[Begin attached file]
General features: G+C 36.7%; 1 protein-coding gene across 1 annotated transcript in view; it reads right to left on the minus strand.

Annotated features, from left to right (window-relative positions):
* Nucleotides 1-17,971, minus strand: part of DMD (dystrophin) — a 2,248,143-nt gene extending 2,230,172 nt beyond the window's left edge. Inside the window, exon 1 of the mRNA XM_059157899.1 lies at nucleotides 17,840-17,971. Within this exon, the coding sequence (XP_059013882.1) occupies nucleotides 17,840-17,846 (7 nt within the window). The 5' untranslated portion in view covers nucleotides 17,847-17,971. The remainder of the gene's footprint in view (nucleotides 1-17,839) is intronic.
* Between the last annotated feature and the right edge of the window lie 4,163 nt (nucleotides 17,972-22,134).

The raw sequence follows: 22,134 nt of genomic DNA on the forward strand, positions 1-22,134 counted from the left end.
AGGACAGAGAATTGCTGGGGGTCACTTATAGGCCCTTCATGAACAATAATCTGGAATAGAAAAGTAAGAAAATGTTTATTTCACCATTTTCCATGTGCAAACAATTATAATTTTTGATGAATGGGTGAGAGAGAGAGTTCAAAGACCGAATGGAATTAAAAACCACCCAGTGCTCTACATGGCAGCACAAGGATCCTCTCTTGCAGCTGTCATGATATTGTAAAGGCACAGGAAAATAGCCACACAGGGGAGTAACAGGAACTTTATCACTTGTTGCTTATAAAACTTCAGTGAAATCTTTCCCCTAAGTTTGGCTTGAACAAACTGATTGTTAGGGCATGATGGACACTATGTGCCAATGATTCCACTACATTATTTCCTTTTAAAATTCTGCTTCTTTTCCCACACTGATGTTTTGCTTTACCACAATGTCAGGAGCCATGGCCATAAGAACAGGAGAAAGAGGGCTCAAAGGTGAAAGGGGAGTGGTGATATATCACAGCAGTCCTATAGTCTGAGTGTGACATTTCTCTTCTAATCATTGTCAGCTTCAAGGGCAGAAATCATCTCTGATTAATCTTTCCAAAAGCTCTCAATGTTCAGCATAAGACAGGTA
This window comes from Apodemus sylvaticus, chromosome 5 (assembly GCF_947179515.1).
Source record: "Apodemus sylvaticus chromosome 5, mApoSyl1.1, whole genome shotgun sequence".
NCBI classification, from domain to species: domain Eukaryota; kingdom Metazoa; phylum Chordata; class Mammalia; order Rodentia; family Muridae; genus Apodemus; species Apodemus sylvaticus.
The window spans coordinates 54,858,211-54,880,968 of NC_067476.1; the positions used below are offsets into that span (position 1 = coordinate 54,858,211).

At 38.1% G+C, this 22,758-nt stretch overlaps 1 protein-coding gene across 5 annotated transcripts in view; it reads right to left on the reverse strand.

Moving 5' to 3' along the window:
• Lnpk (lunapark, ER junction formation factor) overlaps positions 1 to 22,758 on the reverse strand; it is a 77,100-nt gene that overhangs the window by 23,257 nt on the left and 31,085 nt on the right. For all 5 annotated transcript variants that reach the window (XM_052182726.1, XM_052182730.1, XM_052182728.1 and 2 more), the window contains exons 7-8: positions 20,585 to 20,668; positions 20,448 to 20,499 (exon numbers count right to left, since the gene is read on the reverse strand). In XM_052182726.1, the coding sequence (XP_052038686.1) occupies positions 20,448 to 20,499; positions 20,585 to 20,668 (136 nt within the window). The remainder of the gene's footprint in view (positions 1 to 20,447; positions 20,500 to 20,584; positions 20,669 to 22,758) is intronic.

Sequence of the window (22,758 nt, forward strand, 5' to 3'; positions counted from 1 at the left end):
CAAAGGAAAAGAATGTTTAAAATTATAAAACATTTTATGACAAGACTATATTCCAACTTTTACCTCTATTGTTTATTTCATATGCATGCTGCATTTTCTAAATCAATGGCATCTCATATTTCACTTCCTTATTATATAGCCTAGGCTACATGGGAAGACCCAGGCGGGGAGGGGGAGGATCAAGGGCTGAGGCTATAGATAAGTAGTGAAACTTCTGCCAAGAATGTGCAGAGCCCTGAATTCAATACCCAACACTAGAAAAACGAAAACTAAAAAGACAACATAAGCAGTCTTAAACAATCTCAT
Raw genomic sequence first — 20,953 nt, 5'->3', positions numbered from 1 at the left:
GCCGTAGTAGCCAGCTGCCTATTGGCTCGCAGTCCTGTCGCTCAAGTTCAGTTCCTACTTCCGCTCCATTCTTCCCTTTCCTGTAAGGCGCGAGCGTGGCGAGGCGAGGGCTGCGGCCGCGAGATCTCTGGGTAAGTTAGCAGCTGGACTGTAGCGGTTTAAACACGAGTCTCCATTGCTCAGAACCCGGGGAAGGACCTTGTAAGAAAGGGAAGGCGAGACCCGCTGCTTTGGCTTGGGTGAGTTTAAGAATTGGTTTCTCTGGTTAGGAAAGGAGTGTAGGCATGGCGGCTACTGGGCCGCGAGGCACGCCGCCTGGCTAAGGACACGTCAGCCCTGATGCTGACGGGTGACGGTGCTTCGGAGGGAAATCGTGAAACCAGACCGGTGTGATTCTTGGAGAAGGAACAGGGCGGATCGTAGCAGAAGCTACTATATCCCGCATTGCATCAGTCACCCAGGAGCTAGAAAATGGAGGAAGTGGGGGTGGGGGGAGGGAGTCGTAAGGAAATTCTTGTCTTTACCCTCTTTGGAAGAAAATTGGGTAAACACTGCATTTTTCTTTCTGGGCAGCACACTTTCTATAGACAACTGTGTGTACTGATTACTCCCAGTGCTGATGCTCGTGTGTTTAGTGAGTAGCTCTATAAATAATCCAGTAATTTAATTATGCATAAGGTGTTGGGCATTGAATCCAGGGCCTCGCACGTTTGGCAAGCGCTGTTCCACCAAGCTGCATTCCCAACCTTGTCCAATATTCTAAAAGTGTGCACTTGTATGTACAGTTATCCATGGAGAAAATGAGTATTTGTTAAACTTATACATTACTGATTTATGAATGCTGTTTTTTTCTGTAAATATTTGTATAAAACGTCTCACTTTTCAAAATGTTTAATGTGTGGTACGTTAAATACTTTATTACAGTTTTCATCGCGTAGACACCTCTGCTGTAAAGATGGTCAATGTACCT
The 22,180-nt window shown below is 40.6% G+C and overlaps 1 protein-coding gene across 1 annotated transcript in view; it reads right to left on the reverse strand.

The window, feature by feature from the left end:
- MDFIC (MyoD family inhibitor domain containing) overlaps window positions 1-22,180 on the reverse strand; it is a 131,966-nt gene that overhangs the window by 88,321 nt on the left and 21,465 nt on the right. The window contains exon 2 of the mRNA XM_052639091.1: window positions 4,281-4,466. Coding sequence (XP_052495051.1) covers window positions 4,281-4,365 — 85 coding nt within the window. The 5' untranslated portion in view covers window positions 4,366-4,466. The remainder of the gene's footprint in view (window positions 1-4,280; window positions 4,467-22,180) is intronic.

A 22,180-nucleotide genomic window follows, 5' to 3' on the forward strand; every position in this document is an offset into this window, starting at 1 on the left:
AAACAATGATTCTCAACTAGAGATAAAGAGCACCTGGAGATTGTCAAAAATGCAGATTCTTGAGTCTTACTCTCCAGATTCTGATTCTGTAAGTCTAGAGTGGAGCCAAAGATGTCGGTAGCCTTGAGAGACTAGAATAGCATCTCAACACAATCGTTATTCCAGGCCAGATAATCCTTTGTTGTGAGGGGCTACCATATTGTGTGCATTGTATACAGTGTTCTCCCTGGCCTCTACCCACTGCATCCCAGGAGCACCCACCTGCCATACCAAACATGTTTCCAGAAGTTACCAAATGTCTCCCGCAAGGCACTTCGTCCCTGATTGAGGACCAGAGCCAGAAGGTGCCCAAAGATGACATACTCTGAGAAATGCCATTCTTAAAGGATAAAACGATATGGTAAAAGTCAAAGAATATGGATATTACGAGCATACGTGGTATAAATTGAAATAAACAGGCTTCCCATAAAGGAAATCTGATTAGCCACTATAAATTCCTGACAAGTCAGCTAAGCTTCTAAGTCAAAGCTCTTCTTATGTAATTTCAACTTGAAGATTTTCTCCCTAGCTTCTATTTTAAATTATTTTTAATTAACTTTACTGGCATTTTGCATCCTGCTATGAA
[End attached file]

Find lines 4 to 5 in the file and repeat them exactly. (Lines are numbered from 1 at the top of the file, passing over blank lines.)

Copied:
* Between the last annotated feature and the right edge of the window lie 4,163 nt (nucleotides 17,972-22,134).

The raw sequence follows: 22,134 nt of genomic DNA on the forward strand, positions 1-22,134 counted from the left end.